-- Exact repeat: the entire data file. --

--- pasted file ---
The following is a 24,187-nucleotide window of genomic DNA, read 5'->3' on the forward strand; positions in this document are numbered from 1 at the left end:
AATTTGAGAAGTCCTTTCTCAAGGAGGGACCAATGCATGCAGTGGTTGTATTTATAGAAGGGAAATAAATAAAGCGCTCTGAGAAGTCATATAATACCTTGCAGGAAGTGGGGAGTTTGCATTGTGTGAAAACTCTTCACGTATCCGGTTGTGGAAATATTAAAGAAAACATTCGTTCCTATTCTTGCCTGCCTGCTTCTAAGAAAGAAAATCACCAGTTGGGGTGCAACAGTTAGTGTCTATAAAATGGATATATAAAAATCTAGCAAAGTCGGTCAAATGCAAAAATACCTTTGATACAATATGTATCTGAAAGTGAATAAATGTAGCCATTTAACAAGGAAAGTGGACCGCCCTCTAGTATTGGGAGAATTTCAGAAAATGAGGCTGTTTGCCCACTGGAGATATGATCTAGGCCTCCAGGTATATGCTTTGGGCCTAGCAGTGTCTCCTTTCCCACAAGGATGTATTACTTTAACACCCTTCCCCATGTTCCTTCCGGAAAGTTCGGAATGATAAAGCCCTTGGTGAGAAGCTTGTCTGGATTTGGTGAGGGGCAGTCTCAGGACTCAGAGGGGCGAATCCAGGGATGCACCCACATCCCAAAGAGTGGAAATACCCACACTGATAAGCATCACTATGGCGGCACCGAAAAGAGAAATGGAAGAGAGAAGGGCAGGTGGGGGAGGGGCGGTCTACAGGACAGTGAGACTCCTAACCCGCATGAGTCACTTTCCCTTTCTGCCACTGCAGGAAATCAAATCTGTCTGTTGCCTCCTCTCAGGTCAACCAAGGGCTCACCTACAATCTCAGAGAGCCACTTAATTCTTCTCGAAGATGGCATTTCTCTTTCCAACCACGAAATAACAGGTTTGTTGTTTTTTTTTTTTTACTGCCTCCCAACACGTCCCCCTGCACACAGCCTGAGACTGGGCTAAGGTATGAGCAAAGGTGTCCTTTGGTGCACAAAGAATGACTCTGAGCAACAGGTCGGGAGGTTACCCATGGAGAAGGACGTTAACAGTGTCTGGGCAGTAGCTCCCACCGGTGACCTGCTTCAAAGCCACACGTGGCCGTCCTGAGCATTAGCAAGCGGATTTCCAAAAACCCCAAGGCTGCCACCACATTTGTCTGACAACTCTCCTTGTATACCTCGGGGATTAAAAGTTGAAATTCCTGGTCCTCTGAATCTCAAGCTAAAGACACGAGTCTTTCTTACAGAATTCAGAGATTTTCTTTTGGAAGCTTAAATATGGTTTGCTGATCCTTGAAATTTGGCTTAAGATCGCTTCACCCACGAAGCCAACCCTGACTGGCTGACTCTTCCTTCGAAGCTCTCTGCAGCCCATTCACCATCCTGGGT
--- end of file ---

The following is a 24,187-nucleotide window of genomic DNA, read 5'->3' on the forward strand; positions in this document are numbered from 1 at the left end:
AATTTGAGAAGTCCTTTCTCAAGGAGGGACCAATGCATGCAGTGGTTGTATTTATAGAAGGGAAATAAATAAAGCGCTCTGAGAAGTCATATAATACCTTGCAGGAAGTGGGGAGTTTGCATTGTGTGAAAACTCTTCACGTATCCGGTTGTGGAAATATTAAAGAAAACATTCGTTCCTATTCTTGCCTGCCTGCTTCTAAGAAAGAAAATCACCAGTTGGGGTGCAACAGTTAGTGTCTATAAAATGGATATATAAAAATCTAGCAAAGTCGGTCAAATGCAAAAATACCTTTGATACAATATGTATCTGAAAGTGAATAAATGTAGCCATTTAACAAGGAAAGTGGACCGCCCTCTAGTATTGGGAGAATTTCAGAAAATGAGGCTGTTTGCCCACTGGAGATATGATCTAGGCCTCCAGGTATATGCTTTGGGCCTAGCAGTGTCTCCTTTCCCACAAGGATGTATTACTTTAACACCCTTCCCCATGTTCCTTCCGGAAAGTTCGGAATGATAAAGCCCTTGGTGAGAAGCTTGTCTGGATTTGGTGAGGGGCAGTCTCAGGACTCAGAGGGGCGAATCCAGGGATGCACCCACATCCCAAAGAGTGGAAATACCCACACTGATAAGCATCACTATGGCGGCACCGAAAAGAGAAATGGAAGAGAGAAGGGCAGGTGGGGGAGGGGCGGTCTACAGGACAGTGAGACTCCTAACCCGCATGAGTCACTTTCCCTTTCTGCCACTGCAGGAAATCAAATCTGTCTGTTGCCTCCTCTCAGGTCAACCAAGGGCTCACCTACAATCTCAGAGAGCCACTTAATTCTTCTCGAAGATGGCATTTCTCTTTCCAACCACGAAATAACAGGTTTGTTGTTTTTTTTTTTTTACTGCCTCCCAACACGTCCCCCTGCACACAGCCTGAGACTGGGCTAAGGTATGAGCAAAGGTGTCCTTTGGTGCACAAAGAATGACTCTGAGCAACAGGTCGGGAGGTTACCCATGGAGAAGGACGTTAACAGTGTCTGGGCAGTAGCTCCCACCGGTGACCTGCTTCAAAGCCACACGTGGCCGTCCTGAGCATTAGCAAGCGGATTTCCAAAAACCCCAAGGCTGCCACCACATTTGTCTGACAACTCTCCTTGTATACCTCGGGGATTAAAAGTTGAAATTCCTGGTCCTCTGAATCTCAAGCTAAAGACACGAGTCTTTCTTACAGAATTCAGAGATTTTCTTTTGGAAGCTTAAATATGGTTTGCTGATCCTTGAAATTTGGCTTAAGATCGCTTCACCCACGAAGCCAACCCTGACTGGCTGACTCTTCCTTCGAAGCTCTCTGCAGCCCATTCACCATCCTGGGT